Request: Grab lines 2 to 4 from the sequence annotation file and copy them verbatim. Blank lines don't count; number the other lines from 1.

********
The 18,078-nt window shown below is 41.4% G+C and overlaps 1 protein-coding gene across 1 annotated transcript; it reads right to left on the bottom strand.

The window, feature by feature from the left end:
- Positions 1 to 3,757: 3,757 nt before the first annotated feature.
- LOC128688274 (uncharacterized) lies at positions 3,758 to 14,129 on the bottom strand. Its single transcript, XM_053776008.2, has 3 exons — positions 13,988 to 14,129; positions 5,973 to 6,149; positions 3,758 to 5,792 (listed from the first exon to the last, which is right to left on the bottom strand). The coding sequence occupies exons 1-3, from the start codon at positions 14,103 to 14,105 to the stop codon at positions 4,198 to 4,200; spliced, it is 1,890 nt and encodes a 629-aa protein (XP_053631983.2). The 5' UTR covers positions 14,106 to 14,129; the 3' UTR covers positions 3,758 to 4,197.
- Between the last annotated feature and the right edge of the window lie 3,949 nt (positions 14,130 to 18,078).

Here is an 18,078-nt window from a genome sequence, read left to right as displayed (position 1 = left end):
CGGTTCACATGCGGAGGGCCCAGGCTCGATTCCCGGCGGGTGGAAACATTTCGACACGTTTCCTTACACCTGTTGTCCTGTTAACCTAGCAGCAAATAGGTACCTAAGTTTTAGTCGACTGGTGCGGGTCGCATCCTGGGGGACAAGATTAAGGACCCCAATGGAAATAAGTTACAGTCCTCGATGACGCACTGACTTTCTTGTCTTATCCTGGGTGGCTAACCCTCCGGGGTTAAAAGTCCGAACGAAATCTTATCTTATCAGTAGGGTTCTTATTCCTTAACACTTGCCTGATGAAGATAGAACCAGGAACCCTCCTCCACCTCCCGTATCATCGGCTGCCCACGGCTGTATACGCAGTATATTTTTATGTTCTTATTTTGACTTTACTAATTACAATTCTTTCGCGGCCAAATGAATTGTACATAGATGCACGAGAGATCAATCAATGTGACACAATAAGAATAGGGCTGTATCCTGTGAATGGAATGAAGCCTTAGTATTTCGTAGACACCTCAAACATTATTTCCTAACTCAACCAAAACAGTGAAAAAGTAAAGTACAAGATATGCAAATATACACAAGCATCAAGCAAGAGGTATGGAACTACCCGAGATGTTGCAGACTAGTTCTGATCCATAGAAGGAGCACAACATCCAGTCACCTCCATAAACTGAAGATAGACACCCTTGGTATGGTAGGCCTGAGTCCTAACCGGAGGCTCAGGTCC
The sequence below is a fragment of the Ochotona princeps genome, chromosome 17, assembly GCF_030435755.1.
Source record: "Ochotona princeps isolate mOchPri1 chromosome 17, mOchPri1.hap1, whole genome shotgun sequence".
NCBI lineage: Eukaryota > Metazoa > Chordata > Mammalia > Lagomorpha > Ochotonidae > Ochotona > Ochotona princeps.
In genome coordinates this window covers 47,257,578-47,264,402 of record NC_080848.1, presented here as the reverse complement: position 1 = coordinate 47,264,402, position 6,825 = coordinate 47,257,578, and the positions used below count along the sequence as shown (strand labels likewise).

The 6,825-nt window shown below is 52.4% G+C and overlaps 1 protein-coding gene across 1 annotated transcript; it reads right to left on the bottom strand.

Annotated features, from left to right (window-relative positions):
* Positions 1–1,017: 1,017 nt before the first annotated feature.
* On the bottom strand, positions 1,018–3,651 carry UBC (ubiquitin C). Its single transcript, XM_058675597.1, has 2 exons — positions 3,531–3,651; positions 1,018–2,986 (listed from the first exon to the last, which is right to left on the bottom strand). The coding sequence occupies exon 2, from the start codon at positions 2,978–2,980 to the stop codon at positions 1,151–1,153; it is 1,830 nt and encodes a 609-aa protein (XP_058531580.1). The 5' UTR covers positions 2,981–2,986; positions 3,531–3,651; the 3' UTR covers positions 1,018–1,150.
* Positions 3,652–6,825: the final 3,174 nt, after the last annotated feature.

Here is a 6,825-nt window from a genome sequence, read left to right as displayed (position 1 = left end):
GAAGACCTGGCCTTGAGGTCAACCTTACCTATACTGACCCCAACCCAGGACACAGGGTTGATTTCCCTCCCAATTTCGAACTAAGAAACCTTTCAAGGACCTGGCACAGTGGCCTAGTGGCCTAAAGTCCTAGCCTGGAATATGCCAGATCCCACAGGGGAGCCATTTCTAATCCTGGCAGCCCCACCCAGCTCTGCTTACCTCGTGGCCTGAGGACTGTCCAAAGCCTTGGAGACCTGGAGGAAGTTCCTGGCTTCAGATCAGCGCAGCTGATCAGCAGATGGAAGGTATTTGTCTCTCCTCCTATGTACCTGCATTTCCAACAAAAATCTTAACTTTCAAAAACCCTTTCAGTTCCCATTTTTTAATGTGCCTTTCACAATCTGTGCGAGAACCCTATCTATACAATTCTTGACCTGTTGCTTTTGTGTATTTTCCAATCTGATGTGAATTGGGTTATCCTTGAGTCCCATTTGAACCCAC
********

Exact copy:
The window, feature by feature from the left end:
- Positions 1 to 3,757: 3,757 nt before the first annotated feature.
- LOC128688274 (uncharacterized) lies at positions 3,758 to 14,129 on the bottom strand. Its single transcript, XM_053776008.2, has 3 exons — positions 13,988 to 14,129; positions 5,973 to 6,149; positions 3,758 to 5,792 (listed from the first exon to the last, which is right to left on the bottom strand). The coding sequence occupies exons 1-3, from the start codon at positions 14,103 to 14,105 to the stop codon at positions 4,198 to 4,200; spliced, it is 1,890 nt and encodes a 629-aa protein (XP_053631983.2). The 5' UTR covers positions 14,106 to 14,129; the 3' UTR covers positions 3,758 to 4,197.